Deaths of Anthony Bourdain and Kate Spade spur suicide prevention efforts

Many organizations are sharing ways people can help others who might contemplate taking their lives. Others have asked reporters to help stop it from spreading.

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Recent celebrity deaths are sparking conversations about suicide prevention and mental health resources.

On Friday, news outlets reported that Anthony Bourdain died by suicide.

CNN reported:

“It is with extraordinary sadness we can confirm the death of our friend and colleague, Anthony Bourdain,” the network said in a statement Friday morning. “His love of great adventure, new friends, fine food and drink and the remarkable stories of the world made him a unique storyteller. His talents never ceased to amaze us and we will miss him very much. Our thoughts and prayers are with his daughter and family at this incredibly difficult time.”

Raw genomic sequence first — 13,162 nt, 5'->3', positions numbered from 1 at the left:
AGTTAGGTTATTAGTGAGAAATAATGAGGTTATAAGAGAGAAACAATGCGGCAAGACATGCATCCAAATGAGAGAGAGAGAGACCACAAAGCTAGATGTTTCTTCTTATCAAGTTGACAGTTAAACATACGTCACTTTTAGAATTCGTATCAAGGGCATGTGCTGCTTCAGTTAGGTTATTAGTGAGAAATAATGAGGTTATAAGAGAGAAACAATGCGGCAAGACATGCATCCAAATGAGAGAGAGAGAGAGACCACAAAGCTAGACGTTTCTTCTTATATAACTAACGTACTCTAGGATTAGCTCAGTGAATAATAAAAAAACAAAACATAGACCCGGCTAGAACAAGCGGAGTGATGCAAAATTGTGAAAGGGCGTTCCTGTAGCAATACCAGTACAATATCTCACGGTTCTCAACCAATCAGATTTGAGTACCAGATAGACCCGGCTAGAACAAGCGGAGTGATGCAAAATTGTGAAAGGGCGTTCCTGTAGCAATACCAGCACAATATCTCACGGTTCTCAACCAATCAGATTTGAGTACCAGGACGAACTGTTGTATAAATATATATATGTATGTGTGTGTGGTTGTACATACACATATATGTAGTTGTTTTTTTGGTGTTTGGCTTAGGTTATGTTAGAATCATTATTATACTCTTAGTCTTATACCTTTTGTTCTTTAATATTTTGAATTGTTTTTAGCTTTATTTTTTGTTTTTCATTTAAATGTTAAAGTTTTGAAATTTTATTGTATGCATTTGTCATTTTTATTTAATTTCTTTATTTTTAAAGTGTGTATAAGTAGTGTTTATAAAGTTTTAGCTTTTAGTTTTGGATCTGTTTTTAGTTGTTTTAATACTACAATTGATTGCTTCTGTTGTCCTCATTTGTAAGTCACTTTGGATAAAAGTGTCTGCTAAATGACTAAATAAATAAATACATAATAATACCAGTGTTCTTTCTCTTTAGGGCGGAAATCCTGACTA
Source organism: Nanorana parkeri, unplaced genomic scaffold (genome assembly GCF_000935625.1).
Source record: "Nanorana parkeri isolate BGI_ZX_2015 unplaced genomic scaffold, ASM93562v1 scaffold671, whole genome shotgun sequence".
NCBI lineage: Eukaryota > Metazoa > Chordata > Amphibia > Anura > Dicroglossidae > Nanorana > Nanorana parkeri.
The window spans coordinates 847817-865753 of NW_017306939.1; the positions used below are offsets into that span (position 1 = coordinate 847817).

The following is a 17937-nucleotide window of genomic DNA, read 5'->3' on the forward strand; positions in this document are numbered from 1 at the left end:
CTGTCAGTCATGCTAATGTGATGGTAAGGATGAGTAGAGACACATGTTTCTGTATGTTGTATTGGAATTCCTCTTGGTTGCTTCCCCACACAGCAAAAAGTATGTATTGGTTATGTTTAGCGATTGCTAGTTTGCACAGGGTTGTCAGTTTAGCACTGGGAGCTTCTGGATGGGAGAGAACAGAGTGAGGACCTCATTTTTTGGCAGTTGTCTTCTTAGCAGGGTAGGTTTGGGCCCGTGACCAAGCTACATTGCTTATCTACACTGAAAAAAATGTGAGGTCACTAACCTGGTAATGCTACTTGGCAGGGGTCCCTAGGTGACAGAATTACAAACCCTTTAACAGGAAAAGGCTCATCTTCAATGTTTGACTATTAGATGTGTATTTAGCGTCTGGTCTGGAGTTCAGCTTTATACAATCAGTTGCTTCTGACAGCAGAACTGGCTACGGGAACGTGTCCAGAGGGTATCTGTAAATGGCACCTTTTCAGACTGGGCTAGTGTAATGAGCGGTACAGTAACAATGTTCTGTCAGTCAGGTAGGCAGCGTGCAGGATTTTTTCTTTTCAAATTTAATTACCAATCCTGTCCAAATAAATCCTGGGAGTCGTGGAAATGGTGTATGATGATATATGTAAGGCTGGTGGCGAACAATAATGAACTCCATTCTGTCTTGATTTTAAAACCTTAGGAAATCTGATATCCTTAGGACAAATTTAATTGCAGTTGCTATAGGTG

Bourdain’s death follows the passing of designer Kate Spade, who died by suicide on Tuesday, and Swedish musician Tim Bergling (known as Avicii), who died by suicide on April 20.

On Friday, the Centers for Disease Control and Prevention revealed that suicide rates have risen almost 30 percent since 1999. In 2016, nearly 45,000 people died by suicide in the United States—and more than half (54 percent) of those were not known to have mental health conditions.

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